The Importance of Succession Planning
“Realizing that without succession planning a forest can often be broken up by the attraction of subdivision,” Peter says, “we have tried to instill in our children a love for family forests and a knowledge of the practical benefits of forest management for revenue.” This work, too, has had its challenges, surprises, and rewards.
One of the Parkers’ proudest contributions to forest succession is acquiring forest land from neighbors who planned to subdivide. The original 187 acres grew to 560, immediately incorporated into the couple’s forest management plan. Besides bringing quality timber, the additions created contiguous land areas for wildlife connectivity, clean water, and carbon sequestration.
Having attended Tree Farm conventions as well, the Parkers were well versed in conservation easements by fall 2017, when they finalized one with the Vermont Land Trust to protect 540 of their forested acres. This easement allows the public to hike, ski, and ride, but the land can never be sold for development.
“They Have Demonstrated Their Deep Commitment”
The 2018 Outstanding Vermont Tree Farm sign is posted proudly on several maplewood gates. Peter wants passersby to know “this is a managed forest in perpetuity, not subdivided, and recognize that there are people who feel it’s important to care for their land and trees.”
That’s also why he and Julie became donors to AFF. It’s not just critical to keep our forests as forests, but those forests must be actively cared for to keep them productive for the myriad benefits they provide. Peter elaborates: “Our Forests are crucial for wildlife, for carbon sequestration, for wood—the most environmentally friendly commercial building material in the world,” he says. “Certification is important so the public knows that the wood they use comes from forests that are well managed and well maintained for future generations.”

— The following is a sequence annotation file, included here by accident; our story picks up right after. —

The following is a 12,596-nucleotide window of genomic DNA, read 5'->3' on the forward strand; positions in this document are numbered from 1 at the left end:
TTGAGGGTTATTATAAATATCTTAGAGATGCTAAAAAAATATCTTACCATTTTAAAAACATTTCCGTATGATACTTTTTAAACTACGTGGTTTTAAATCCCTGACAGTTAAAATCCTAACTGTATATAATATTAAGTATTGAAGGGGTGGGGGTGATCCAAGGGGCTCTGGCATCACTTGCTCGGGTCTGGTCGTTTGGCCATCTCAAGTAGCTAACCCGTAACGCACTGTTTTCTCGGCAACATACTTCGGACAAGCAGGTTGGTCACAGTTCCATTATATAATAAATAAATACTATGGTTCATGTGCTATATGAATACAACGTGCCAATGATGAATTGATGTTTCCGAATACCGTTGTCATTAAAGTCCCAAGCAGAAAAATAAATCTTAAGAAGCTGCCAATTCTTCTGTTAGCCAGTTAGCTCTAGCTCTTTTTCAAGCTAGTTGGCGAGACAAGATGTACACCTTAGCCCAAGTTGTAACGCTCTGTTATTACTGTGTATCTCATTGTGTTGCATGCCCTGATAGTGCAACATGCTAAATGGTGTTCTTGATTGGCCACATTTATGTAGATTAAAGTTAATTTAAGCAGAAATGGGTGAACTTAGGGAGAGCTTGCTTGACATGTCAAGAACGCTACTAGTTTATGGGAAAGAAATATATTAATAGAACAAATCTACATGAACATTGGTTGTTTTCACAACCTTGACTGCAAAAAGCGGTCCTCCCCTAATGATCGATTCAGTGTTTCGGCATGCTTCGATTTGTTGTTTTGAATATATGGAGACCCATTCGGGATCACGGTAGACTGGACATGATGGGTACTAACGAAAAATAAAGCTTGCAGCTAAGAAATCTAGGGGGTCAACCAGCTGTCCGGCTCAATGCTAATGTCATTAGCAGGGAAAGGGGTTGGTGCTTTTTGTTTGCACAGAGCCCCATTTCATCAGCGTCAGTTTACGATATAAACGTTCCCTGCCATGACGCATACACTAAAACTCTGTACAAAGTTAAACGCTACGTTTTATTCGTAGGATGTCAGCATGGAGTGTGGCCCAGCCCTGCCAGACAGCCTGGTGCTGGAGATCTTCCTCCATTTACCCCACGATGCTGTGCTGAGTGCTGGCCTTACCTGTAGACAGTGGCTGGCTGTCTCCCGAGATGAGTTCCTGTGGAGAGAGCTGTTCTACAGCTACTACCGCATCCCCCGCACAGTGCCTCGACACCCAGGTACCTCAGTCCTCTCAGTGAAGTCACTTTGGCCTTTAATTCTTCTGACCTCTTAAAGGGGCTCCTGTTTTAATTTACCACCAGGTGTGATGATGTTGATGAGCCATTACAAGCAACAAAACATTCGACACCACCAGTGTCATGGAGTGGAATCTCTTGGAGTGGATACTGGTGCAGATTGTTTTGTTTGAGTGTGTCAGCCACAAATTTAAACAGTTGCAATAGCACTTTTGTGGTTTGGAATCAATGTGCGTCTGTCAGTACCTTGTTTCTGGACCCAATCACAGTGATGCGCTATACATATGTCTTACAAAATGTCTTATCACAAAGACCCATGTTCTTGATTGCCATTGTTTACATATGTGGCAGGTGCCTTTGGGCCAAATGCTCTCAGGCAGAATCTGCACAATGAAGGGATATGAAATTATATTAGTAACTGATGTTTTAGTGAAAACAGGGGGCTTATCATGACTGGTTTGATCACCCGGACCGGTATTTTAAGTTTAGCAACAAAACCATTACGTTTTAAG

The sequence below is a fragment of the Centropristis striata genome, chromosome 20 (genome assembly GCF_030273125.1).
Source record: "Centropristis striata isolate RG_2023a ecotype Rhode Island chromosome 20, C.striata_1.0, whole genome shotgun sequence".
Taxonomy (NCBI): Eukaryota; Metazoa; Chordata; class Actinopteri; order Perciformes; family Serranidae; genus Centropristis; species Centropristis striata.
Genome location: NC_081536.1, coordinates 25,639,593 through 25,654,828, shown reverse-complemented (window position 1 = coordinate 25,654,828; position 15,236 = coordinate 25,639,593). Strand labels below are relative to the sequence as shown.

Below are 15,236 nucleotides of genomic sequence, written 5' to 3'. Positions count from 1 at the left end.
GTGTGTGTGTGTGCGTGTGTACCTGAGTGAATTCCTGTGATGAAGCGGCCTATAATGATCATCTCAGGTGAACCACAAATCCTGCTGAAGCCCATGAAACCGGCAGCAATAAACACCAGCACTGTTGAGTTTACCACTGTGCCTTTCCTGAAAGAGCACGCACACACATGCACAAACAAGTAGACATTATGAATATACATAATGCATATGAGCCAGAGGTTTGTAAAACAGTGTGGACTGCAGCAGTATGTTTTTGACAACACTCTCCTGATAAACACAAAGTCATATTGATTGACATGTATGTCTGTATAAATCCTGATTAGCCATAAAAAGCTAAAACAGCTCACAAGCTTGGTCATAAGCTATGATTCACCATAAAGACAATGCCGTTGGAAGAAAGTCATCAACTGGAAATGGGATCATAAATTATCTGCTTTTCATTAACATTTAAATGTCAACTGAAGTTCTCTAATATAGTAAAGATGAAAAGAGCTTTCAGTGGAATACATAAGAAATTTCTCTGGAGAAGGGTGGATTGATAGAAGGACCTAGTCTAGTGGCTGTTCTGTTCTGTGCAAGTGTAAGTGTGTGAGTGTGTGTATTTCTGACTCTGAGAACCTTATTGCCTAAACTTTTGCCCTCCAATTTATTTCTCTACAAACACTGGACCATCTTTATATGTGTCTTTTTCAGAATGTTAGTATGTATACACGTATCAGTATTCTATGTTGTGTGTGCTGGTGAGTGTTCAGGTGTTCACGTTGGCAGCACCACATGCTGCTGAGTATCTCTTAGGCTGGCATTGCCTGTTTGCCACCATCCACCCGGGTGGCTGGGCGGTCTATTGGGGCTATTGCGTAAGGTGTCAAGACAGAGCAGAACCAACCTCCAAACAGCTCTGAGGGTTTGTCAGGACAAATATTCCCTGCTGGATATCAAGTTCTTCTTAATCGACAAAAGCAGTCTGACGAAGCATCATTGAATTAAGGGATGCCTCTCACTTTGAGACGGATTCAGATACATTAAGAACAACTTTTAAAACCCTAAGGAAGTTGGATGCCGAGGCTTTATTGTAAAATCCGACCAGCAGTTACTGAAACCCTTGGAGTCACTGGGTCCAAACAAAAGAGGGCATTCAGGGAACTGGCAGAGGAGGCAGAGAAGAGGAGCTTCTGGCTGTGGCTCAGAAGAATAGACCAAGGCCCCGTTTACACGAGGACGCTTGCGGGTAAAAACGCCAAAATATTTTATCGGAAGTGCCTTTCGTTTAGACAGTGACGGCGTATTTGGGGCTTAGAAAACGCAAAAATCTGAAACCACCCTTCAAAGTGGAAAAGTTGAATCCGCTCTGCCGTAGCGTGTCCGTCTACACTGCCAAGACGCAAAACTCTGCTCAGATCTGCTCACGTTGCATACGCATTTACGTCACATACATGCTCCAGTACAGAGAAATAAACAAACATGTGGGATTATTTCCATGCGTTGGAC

After all, he says, forests that are more valuable are more likely to be kept as forests than be converted to homes sites, parking lots, or retail space. By supporting the goals of AFF—through personal labor, through teaching, through donations, and so on—the Parkers are helping ensure that forests are protected for many generations to come.
“Peter and Julie are not only valued supporters of AFF’s conservation programs,” says Ema Johnson, AFF’s Northeast Strategic Partnership Manager. “They have demonstrated their deep commitment to forest stewardship through their continued investments in AFF’s conservation programs.
“They are teaching us what it means to be committed to positive change in the woods. I am continually impressed by their lifetime dedication to family forests. With their financial support, we’ve been able to develop, implement, and improve our action on the ground.”
As Julie wrote long ago, the farm “is one small model of forest balance in America that connects us to stewards of land we will never know, but will speak with through the trees that outlive us.” Her and her husband’s deep involvement with AFF has helped ensure that the trees—and the wildlife, water, and all else within—thrive well into the future.